ARLINGTON, Va. — President Barack Obama has nominated U.S. Rep. John M. McHugh, R-N.Y., to be the next Army secretary.

McHugh is the ranking member of the House Armed Services Committee. His district includes Fort Drum, home of the Army’s 10th Mountain Division.

At a White House ceremony Tuesday, Obama called McHugh a “champion of our men and women and uniform” who understands that the Army’s greatest strength is its people.

Obama praised McHugh for his work on acquisition reform and said McHugh understands the sacrifices soldiers and their families make.

“John shares my belief that a sustainable national security strategy must include a bipartisan consensus at home,” Obama said. “He hasn’t agreed with every decision my administration has made, but he brings patriotism and a pragmatism that has won him respect on both sides of the aisle.”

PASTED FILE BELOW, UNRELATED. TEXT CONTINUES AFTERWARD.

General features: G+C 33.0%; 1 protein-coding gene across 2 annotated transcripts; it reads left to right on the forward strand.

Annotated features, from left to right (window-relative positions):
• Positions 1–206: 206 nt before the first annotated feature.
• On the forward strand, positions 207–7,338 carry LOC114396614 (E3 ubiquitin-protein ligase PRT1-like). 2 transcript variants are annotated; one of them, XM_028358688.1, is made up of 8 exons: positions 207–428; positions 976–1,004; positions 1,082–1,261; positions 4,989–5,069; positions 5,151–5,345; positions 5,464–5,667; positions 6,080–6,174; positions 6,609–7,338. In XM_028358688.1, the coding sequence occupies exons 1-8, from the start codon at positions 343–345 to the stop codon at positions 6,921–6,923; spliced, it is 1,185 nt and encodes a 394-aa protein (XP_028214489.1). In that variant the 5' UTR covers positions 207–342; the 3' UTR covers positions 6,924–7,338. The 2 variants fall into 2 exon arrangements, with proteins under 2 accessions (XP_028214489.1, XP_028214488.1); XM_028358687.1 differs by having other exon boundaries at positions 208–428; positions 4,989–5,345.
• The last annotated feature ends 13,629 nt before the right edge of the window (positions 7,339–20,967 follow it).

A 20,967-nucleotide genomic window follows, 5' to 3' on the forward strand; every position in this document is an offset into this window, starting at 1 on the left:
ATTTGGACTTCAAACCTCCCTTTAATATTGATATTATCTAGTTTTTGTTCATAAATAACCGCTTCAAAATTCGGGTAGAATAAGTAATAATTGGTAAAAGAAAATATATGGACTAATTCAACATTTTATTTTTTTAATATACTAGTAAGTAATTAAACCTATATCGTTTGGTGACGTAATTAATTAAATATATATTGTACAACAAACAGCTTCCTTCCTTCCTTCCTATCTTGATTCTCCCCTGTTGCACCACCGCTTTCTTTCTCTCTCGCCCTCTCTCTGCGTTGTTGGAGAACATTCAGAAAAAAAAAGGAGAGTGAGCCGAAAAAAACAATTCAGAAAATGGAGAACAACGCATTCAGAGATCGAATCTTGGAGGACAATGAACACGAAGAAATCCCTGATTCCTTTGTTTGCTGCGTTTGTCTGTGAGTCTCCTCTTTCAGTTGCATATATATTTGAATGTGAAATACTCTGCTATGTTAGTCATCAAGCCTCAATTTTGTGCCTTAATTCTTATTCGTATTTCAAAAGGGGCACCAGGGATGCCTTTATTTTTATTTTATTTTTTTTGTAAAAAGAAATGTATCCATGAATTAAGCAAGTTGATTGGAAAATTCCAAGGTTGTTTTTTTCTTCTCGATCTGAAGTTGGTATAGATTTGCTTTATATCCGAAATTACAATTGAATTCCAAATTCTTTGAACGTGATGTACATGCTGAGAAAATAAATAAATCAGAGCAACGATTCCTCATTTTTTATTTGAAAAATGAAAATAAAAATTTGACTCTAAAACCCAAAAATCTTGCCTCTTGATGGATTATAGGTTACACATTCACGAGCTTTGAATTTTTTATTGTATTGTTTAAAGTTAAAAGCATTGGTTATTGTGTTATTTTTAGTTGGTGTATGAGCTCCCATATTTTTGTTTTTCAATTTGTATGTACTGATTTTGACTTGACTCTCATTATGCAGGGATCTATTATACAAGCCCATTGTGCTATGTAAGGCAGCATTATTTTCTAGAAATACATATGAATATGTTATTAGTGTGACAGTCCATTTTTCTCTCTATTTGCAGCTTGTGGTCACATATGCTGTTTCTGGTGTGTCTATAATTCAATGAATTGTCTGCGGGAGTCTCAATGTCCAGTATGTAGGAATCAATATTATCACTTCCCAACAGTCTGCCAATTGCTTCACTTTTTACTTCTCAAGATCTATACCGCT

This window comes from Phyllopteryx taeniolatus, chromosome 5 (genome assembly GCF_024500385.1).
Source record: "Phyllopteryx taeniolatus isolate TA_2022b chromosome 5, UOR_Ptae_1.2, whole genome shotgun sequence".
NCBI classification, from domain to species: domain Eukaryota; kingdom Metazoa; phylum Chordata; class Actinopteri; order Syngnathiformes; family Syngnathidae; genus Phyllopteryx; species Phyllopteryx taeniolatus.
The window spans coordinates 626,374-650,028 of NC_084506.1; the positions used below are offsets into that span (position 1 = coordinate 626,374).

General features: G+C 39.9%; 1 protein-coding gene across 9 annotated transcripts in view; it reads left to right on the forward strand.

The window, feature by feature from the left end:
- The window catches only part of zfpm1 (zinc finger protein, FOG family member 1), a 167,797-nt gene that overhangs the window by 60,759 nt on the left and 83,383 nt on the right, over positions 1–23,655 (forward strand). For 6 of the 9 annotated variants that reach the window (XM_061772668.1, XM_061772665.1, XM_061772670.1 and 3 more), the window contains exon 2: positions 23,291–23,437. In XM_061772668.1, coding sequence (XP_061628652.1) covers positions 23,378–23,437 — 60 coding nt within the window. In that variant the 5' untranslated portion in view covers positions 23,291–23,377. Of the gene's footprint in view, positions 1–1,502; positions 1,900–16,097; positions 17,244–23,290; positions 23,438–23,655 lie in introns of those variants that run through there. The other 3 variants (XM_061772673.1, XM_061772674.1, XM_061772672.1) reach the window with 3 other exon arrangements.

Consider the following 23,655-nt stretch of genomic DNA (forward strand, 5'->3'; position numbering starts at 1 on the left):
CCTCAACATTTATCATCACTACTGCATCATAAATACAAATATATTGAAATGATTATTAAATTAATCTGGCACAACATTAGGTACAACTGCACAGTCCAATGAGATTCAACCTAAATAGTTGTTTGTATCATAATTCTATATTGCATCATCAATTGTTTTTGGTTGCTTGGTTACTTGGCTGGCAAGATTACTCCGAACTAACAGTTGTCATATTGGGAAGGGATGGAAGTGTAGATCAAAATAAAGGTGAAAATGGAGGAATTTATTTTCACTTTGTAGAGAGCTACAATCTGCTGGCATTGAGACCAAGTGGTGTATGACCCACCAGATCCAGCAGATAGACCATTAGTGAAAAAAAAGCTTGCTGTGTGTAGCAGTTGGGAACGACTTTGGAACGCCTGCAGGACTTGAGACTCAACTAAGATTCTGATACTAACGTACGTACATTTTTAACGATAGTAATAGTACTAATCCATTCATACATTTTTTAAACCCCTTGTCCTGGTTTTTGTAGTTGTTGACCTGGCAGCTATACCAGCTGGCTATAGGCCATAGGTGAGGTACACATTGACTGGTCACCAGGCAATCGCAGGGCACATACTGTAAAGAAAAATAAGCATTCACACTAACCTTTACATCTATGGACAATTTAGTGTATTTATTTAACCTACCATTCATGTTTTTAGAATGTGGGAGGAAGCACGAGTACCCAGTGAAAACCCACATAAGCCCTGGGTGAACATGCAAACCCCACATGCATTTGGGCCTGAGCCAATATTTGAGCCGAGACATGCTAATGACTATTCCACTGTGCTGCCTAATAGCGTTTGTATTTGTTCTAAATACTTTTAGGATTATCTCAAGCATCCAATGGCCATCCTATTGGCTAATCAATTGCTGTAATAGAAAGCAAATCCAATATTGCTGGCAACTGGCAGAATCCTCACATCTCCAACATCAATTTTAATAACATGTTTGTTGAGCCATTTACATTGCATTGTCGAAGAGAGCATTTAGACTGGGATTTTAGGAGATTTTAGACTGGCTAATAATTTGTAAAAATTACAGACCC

Last month, McHugh publicly criticized the president’s budget proposal for the Army, saying it failed to provide money for repair and replacement of equipment for units returning from combat overseas.

And while he supported efforts to reform the way the Pentagon researches and buys major weapons systems, he openly questioned whether Obama’s planned defense cuts represented a “procurement holiday” for the services.

“The Army is under tremendous pressure based partially on limited resources,” he told Pentagon officials at a House Armed Services Committee hearing in May. “If we continue down this path, something has to break.”

On Tuesday, McHugh vowed to work with the president and Defense Secretary Robert Gates as Army secretary.

“If confirmed by the Senate, I will do everything that I possibly can to work in concert with the Army leadership, to provide to you and to Secretary Gates the broadest base, the most accurate, the most informative information as you go forward in discharging your very, very weighty responsibilities in these dangerous times as commander and chief,” McHugh said.

If confirmed, McHugh would replace Army Secretary Peter Geren, whom Defense Secretary Robert Gates asked to stay in his current job until a successor was in place.

Stars and Stripes reporter Leo Shane III contributed to this story.

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